Spectators were treated to an exciting weekend of golf at Muirfield Village Golf Club, where David Lingmerth secured his first win on the PGA TOUR, defeating Justin Rose in a three-hole sudden-death playoff at the 40th Memorial Tournament.
Lingmerth finished fifth or better two of the first three days of the tournament and entered Sunday’s action 12-under par. The win was his 68th tour event. He was visibly excited.
“I can’t believe it right now. I’m so happy. I don’t know where to go,” Lingmerth said.
Rose entered the final day three shots back of the leader, Keegan Bradley, and held a three-stroke lead before bogeying the 14th and 16th holes, finishing the regulation portion of the round at par.
“I pulled off shots when I really had too, coming down the stretch. I would have liked to put myself in a position where I could have sailed coming down the stretch, but I really had to dig for it,” Rose said.
A win for Rose would have been his eighth on tour and his second at Muirfield Village, where he won the Memorial Tournament in 2010, his first victory on the American tour.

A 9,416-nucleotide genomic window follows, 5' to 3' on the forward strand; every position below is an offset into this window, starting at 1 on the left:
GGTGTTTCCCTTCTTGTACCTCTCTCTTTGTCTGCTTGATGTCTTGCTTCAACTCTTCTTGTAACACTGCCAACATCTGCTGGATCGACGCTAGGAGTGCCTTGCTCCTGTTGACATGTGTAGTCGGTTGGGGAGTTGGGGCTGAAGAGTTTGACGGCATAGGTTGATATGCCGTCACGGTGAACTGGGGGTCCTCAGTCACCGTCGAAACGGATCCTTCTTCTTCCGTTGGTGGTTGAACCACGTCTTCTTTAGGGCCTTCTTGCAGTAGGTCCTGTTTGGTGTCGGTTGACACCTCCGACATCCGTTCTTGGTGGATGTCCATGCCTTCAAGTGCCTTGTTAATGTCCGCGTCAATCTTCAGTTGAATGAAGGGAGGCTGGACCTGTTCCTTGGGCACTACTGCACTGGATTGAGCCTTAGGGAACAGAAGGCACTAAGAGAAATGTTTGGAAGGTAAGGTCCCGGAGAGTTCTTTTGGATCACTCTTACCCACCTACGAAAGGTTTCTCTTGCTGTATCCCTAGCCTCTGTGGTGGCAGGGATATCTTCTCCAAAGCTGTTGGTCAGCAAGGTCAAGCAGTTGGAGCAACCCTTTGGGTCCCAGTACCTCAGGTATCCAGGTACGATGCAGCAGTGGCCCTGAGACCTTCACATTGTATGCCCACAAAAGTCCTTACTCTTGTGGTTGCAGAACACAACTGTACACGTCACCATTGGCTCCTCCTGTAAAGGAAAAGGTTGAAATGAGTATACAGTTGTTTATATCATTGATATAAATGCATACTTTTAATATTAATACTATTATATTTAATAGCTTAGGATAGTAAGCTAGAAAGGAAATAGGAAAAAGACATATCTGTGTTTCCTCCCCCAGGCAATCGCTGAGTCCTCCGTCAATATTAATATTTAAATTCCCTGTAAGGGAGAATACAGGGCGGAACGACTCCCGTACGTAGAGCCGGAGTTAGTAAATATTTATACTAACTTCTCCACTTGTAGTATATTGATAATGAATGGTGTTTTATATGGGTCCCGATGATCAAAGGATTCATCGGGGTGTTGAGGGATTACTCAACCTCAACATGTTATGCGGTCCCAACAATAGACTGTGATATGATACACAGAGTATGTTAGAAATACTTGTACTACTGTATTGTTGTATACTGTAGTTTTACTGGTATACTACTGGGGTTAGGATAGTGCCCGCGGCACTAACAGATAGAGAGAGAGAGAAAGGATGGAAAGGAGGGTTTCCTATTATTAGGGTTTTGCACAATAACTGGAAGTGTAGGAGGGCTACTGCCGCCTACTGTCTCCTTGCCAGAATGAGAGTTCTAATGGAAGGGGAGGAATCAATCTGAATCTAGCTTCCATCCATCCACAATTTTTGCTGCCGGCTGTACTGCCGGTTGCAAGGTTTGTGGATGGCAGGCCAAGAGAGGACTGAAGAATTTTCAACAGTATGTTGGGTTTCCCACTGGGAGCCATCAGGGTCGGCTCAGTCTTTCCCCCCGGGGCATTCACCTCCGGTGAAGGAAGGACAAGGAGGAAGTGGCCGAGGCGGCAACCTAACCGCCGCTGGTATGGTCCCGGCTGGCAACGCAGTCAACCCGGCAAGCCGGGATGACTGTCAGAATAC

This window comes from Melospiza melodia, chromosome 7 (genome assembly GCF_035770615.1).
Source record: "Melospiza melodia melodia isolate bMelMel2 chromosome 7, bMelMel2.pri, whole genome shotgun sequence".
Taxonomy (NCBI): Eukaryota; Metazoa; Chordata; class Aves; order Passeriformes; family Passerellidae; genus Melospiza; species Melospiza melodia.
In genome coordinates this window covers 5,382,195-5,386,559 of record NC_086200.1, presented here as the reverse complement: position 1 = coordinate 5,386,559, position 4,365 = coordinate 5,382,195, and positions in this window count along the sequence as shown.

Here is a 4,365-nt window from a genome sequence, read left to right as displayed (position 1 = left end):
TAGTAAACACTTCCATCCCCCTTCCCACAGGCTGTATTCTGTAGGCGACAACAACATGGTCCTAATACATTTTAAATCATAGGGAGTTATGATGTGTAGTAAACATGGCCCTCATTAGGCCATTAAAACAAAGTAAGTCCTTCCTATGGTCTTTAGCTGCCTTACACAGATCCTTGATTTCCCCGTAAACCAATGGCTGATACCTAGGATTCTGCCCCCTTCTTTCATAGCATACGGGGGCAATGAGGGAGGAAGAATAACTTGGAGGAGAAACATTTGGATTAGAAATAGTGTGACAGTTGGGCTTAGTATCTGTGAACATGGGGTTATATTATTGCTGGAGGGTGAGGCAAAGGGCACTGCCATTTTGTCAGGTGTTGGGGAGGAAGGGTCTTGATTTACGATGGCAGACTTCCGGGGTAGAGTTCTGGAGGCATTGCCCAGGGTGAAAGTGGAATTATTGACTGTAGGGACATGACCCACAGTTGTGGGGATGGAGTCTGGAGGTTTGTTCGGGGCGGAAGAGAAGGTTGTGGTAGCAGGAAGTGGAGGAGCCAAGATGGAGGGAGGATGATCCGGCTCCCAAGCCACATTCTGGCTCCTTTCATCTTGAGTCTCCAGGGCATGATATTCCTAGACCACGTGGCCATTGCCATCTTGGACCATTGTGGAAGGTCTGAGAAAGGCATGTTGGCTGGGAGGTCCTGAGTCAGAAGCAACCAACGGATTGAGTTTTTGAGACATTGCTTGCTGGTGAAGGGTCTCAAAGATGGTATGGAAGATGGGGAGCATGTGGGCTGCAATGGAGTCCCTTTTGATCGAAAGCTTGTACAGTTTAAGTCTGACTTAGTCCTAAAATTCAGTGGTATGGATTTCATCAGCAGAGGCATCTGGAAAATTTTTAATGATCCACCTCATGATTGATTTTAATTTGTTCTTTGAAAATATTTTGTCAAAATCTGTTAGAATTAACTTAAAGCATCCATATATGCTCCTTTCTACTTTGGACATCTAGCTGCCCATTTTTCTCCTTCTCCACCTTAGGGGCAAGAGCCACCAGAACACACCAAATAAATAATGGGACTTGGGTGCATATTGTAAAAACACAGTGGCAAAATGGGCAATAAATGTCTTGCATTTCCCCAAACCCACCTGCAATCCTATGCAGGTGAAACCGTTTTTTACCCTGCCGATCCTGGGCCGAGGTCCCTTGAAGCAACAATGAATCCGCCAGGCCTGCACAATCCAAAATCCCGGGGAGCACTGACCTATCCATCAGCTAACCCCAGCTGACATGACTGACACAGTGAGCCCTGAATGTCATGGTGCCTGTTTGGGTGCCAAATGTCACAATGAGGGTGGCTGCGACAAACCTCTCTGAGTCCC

“It would have been lovely to win in the playoff, but there is a lot I could look back and think I could have done better,” Rose said.
The Memorial, the annual invitation-only tournament founded by Upper Arlington native and Ohio State alumnus Jack Nicklaus, has featured some dramatics lately, as two of the last three finishes have been decided by a playoff, and four of the last five by two strokes or fewer.
Originally from Sweden, Lingmerth has had success on the European Tour, but he is still cutting his teeth on the American circuit, and he was eager to play at Muirfield Village.
“I had never played here, I wanted to come experience it,” Lingmerth said.
Lingmerth, who had been heavily recruited to return to Europe for part of the summer, expressed his desire to stay in the United States to seek his first victory, honeyed by the fact that it came at the Memorial.
“This tournament, hosted by Mr. Nicklaus, I can’t think of many things that compare to it,” Lingmerth said.
In choosing to play the Memorial, Lingmerth skipped the Nordea Masters in his native Sweden.
Tiger Woods, a five-time winner at Muirfield, finished two-over, good for 71st on the leaderboard. He rebounded somewhat on Sunday, carding a two-over after an abhorrent Saturday, when he had a career worst single-day score of 85.
Woods had previously announced he will not play again until the U.S. Open at Chambers Bay on June 18. He attended the Memorial out of respect for his friendship with Nicklaus, whom he is still seeking to dethrone as the all-time major tournament wins leader.
The Memorial, Nicklaus’ pride and joy, samples elements of some of golf’s great tournaments. The invitation process is similar to that of the Masters at Augusta National, and Muirfield Village is named after a course in Scotland where Nicklaus won his first Open Championship in 1966.